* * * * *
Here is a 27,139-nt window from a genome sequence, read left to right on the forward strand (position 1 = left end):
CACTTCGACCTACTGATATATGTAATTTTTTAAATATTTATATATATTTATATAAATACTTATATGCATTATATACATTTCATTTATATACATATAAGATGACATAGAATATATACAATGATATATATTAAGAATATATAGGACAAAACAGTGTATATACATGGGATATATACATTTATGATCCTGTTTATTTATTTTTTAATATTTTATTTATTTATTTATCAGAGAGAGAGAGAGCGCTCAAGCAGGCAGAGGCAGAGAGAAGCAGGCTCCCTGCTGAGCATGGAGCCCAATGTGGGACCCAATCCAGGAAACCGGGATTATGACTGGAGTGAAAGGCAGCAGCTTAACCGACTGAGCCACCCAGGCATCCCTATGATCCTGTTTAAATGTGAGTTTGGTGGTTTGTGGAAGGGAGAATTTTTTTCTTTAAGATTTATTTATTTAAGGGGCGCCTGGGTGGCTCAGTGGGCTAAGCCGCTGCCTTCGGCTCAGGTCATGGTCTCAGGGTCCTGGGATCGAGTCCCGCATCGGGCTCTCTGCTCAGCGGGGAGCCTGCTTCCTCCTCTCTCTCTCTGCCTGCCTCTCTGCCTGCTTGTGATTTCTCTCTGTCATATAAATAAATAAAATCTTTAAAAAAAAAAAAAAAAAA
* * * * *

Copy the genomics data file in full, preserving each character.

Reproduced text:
Here is a 27,139-nt window from a genome sequence, read left to right on the forward strand (position 1 = left end):
CACTTCGACCTACTGATATATGTAATTTTTTAAATATTTATATATATTTATATAAATACTTATATGCATTATATACATTTCATTTATATACATATAAGATGACATAGAATATATACAATGATATATATTAAGAATATATAGGACAAAACAGTGTATATACATGGGATATATACATTTATGATCCTGTTTATTTATTTTTTAATATTTTATTTATTTATTTATCAGAGAGAGAGAGAGCGCTCAAGCAGGCAGAGGCAGAGAGAAGCAGGCTCCCTGCTGAGCATGGAGCCCAATGTGGGACCCAATCCAGGAAACCGGGATTATGACTGGAGTGAAAGGCAGCAGCTTAACCGACTGAGCCACCCAGGCATCCCTATGATCCTGTTTAAATGTGAGTTTGGTGGTTTGTGGAAGGGAGAATTTTTTTCTTTAAGATTTATTTATTTAAGGGGCGCCTGGGTGGCTCAGTGGGCTAAGCCGCTGCCTTCGGCTCAGGTCATGGTCTCAGGGTCCTGGGATCGAGTCCCGCATCGGGCTCTCTGCTCAGCGGGGAGCCTGCTTCCTCCTCTCTCTCTCTGCCTGCCTCTCTGCCTGCTTGTGATTTCTCTCTGTCATATAAATAAATAAAATCTTTAAAAAAAAAAAAAAAAAA